12 December 2018
Yau Wai-ching and Sixtus Leung have vowed to keep fighting despite an adverse ruling from the High Court over an oath-taking controversy. Photo: HKEJ
Yau Wai-ching and Sixtus Leung have vowed to keep fighting despite an adverse ruling from the High Court over an oath-taking controversy. Photo: HKEJ

What the High Court ruling means for opposition groups

The writing was clearly on the wall for Sixtus “Baggio” Leung and Yau Wai-ching. 

A week after Beijing said the two newly-elected Hong Kong lawmakers must be barred from taking office due to improper oath-taking, a local court has also come out against the duo.

On Tuesday, the High Court ruled that Leung and Yau must be disqualified from the Legislative Council as they failed to take their oaths “truthfully and faithfully”.

The conduct of the lawmakers-elect at a swearing-in ceremony last month is a sign of their lack of commitment to upholding the Basic Law and recognize China’s rights over Hong Kong, a judge said.

Well, the ruling is no surprise, given that the court has been pre-empted by Beijing’s intervention and interpretation of the Basic Law — Hong Kong’s mini-constitution — earlier this month.

Justice Thomas Au insisted Tuesday that the High Court reached an independent decision and that it was not influenced by Beijing’s move.

That may be so, but it is still hard to envisage how the verdict could have been anything else.

Leung and Yau, two winning candidates in the September Legco election, have been facing heat after they unfurled banners proclaiming “Hong Kong is not China”, and also uttered some words deemed insulting to the mainland, at an oath-taking event in the Legco in October.

Following the “misbehavior”, Beijing announced an interpretation of Article 104 of the Basic Law and declared that the pro-independence members were ineligible to take up duties as lawmakers.

The Hong Kong government, led by Beijing loyalist Leung Chun-ying, had also sought to disqualify the duo by launching a judicial petition.

The efforts appear to have succeeded as the High Court has stood on the side of the political establishment.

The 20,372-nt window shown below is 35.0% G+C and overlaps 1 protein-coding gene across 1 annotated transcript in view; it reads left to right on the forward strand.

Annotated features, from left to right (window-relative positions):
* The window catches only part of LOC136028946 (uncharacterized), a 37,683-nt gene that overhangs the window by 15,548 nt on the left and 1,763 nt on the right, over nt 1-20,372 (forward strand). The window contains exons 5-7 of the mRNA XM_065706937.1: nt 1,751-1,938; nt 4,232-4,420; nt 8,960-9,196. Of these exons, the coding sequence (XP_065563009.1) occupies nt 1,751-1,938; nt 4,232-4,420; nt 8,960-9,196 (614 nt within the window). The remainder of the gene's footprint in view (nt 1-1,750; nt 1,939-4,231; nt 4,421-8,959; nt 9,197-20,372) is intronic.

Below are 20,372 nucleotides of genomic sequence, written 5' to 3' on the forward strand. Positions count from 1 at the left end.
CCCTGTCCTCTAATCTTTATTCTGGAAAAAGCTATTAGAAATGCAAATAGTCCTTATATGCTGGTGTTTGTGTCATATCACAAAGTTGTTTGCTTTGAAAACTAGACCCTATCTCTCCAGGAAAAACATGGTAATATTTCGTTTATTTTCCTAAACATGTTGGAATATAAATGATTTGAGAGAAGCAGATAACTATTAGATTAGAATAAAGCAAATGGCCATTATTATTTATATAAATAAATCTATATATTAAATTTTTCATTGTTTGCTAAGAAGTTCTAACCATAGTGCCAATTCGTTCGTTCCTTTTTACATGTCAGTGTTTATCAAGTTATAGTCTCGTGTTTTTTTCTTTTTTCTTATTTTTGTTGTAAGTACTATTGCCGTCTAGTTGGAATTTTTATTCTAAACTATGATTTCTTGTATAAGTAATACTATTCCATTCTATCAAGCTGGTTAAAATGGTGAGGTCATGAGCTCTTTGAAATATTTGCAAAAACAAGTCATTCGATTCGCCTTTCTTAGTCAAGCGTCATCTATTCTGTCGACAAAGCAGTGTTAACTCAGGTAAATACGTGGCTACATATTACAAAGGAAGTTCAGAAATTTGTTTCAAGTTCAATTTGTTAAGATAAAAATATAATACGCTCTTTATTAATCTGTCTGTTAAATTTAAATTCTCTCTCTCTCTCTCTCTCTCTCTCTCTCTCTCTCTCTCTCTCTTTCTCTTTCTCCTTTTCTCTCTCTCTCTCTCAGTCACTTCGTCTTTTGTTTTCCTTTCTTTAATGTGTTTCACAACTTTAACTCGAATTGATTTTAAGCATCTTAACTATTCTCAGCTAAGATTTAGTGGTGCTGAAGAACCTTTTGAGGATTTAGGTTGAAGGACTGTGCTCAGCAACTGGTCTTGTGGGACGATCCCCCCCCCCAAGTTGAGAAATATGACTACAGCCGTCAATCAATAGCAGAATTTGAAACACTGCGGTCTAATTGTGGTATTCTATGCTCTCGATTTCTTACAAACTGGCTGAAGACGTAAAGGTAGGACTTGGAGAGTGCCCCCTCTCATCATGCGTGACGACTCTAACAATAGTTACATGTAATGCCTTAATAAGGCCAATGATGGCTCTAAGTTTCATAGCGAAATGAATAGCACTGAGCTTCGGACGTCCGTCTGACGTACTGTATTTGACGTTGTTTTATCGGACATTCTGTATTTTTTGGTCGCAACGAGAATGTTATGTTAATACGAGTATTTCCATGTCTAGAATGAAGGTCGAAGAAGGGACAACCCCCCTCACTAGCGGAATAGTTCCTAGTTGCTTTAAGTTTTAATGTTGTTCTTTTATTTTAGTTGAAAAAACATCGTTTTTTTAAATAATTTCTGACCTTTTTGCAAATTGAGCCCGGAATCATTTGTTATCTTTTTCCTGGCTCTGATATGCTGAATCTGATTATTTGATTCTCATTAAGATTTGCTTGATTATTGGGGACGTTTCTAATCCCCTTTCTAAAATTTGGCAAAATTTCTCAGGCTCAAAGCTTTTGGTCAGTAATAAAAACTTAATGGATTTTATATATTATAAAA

The Youngspiration lawmakers are, however, not giving up the fight as they announced that they will appeal the court verdict. 

Pro-Beijing loyalists have, not surprisingly, hailed the High Court ruling as it would pave way for by-elections and offer a chance for establishment candidates to grab the seats left vacant by the pair.

The verdict would also provide momentum to efforts to challenge the eligibility of some other opposition lawmakers who didn’t conform to all the laid-down norms during oath-taking.

Amid all this, some observers are again raising this question: are the courts being misused to serve political ends, rather than ensure justice and fairness under an independent legal system?

While it commendable that a judge has declared that Tuesday’s ruling had nothing to do Beijing’s interpretation of the law, one can be forgiven for harboring some misgivings.

In his ruling, Justice Thomas Au said the manner in which the two localists took the oaths “showed objectively and clearly” that they did not faithfully intend to commit themselves to upholding the Basic Law and recognize the ‘one country, two systems’ principle.

The judgment draws a clear definition for future politicians and officials on taking oaths “truthfully and faithfully” to show their respect to the authorities.

But in doing so, it has sparked concern about freedom of expression rights of lawmakers.

Going by the judgment, the judge failed to get convincing explanations from the Youngspiration lawmakers as to their actions and words during the failed oath-taking.

Under the circumstances, the court had no choice but to disqualify the lawmakers.

From a broad perspective, we can say that what the lawmakers-elect did in the Legco was resort to civic disobedience action to express their anger at the political system.

But with the High Court ruling and Beijing’s action, the law has been amplified with more concrete wording on the oath-taking.

The verdict can be taken as introduction of a political loyalty test or censorship on those seeking public office.

This could change the landscape of local politics as even the opposition figures will now have to affirm their recognition of China’s sovereignty over Hong Kong if they want to run in elections.

Such conditions could split the opposition camp further.

As radical groups that advocate Hong Kong independence or self-determination or those that don’t recognize the Basic Law may be barred from elections in future, they will have no voice in the Legco.

Meanwhile, the traditional opposition groups like the Democratic Party and the Civic Party could be re-classified as “loyal opposition” as they accept the People’s Republic as the sovereign power over Hong Kong.

If that happens, the opposition, at least in the eyes of many local youth, will be no different from the pro-Beijing camp.

Beijing and CY Leung are once again playing tricks to splinter the already fragile opposition camp. Now the question is: should they be allowed to succeed in the mission?

– Contact us at [email protected]


EJ Insight writer

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